Importance of Ethics in Accounting

Importance of Ethics in Accounting

Ethics in accounting is the practice of following a laid down set of rules and regulations during the financial accounting process. It is important that all individuals that handle transactions of any nature uphold a high degree of credibility and honesty. Without accounting ethics, misuse of financial information becomes the order of the day and accountants benefit unfairly from their profession. To better understand ethics in accounting, let us consider an example;

Lillian works as an accountant in a manufacturing company. While at work one day, her boss Bob, summons her for a meeting to discuss the financial reports of the company. Bob informs Lillian that he has met a potential investor for the company and requests her to make the financial statements ‘impressive.’


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With full knowledge about the code of ethics that accountants must abide by, Lillian is obviously shocked by what her boss wants her to do. She feels that it would be going against her conduct as an accountant if she complies with those requests. This is what professional ethics entails – being aware that your conduct is governed by a certain code and sticking to it by all means.

In the world we live in today, it is not unusual for a random individual to suffer due to the actions of another person based in a different corner of the world. Clearly, the accounting profession cuts across many lives on a daily basis hence the need for control.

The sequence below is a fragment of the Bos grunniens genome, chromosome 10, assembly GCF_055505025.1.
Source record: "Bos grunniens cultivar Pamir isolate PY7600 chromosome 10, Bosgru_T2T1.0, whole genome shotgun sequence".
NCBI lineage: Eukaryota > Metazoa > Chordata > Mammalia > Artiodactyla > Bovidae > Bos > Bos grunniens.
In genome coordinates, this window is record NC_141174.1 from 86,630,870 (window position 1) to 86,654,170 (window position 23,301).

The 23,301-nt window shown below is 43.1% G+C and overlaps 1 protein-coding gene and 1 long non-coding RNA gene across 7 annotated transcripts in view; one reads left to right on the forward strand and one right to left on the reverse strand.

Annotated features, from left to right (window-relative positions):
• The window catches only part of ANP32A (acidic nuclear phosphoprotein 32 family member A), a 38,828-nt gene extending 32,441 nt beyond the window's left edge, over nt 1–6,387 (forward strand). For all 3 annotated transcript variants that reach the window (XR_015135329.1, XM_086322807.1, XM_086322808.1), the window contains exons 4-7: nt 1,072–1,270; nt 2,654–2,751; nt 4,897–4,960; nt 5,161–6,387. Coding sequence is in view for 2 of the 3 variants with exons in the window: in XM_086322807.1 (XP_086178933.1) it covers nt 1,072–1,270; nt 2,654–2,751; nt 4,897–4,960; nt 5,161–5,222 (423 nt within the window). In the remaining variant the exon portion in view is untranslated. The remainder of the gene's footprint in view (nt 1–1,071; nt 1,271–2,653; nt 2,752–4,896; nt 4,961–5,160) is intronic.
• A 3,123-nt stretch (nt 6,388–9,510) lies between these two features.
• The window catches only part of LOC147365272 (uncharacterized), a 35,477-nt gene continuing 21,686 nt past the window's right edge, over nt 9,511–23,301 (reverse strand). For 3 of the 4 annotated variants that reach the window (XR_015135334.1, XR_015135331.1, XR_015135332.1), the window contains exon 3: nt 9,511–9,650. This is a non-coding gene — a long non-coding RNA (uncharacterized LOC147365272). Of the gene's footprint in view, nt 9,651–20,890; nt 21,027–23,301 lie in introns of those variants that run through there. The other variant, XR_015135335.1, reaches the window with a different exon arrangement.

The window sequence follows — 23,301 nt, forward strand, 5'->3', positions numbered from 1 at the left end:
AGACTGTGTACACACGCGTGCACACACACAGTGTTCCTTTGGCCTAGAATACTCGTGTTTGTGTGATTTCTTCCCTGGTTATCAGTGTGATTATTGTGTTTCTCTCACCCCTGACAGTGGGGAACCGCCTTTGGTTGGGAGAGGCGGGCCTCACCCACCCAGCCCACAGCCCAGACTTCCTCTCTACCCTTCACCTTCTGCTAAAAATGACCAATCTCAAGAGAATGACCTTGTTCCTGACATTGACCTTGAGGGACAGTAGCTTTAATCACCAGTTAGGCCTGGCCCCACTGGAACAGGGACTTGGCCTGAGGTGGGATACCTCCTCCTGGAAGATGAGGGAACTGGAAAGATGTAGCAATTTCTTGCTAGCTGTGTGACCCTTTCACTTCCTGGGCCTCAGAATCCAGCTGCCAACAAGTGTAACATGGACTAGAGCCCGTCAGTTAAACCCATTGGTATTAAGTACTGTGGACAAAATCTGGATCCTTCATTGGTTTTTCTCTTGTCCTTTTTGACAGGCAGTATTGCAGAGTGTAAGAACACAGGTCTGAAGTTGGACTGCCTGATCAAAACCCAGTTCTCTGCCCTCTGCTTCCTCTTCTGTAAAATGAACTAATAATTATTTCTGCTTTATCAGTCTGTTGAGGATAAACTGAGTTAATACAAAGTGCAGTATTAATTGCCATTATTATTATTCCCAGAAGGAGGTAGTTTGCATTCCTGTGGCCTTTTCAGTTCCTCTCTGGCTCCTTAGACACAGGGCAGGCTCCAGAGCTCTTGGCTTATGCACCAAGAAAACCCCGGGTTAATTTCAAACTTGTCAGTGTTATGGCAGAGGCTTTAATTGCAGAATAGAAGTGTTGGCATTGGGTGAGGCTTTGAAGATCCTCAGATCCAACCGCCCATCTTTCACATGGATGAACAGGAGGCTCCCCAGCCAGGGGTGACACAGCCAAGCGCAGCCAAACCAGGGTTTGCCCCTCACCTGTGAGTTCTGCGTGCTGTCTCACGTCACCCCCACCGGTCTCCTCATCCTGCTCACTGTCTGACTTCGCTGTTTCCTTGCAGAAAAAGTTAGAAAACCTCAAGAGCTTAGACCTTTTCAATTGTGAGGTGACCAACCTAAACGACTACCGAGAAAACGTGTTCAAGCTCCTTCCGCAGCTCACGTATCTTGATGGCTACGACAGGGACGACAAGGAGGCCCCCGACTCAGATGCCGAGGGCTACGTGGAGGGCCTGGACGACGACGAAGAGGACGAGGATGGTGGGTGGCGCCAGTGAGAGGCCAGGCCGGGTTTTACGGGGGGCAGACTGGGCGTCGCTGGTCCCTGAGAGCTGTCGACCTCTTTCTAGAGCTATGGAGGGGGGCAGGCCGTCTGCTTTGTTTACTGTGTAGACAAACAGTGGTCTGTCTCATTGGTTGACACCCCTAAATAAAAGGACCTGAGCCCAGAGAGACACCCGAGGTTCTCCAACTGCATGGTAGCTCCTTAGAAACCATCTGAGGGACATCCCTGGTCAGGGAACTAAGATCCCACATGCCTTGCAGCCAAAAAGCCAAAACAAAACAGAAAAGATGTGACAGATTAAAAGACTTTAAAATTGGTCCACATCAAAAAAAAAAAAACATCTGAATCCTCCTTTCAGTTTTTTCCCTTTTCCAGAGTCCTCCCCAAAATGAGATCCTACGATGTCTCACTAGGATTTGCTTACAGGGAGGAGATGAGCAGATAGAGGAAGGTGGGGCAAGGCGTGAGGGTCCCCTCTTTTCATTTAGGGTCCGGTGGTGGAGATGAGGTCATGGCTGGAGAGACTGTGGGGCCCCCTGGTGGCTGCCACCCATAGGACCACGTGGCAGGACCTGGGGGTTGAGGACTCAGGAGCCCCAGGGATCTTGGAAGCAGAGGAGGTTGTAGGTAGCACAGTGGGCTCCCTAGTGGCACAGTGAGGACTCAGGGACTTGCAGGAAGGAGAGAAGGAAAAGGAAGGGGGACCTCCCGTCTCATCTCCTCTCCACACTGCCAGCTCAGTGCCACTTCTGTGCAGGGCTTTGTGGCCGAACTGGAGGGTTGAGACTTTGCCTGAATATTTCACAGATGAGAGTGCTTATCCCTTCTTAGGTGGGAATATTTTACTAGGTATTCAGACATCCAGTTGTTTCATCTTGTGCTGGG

In public traded companies, the set of acceptable rules and regulations that accounting staff must abide by has been compiled into what is commonly referred to as GAAP. The generally accepted accounting principles covers the expected conduct of accountants in matters of liabilities, revenue and expenses, foreign currency, equities, assets, and non-monetary transactions. GAAP principles are often adopted by large corporates but small businesses are gradually finding it useful to begin early compliance.

Why is ethics important in accounting?

With the aid of technology and emergence of new techniques for making work easier, the need for ethical accounting cannot be downplayed. Every business in operation today relies on the services of an accounting expert to determine profitability and performance from time to time.

Accounting help is necessary in analyzing the flow of cash in a business as well as forming strategies for raising more revenue. An accounting mistake or negligence can therefore cause a ripple effect that will echo across industries and last a long time before it is resolved. So, what makes accounting ethics an important component of an accountant’s practice?

  • The nature of information that accountants deal with is sensitive and that means it could cause serious damages to an individual, company or family if it falls into the wrong hands.
  • A mistake made by an accountant has the potential to cause a chain of destruction immediately and in the long run.
  • If clients become aware that a partner organization does not uphold ethics when preparing its financials, it could cause mistrust and a tendency to invest sparingly leading to slow growth in business.
  • As an accountant, doctoring financial statements could land you in jail especially if an affected party ties criminal cause to the effects of an alteration made.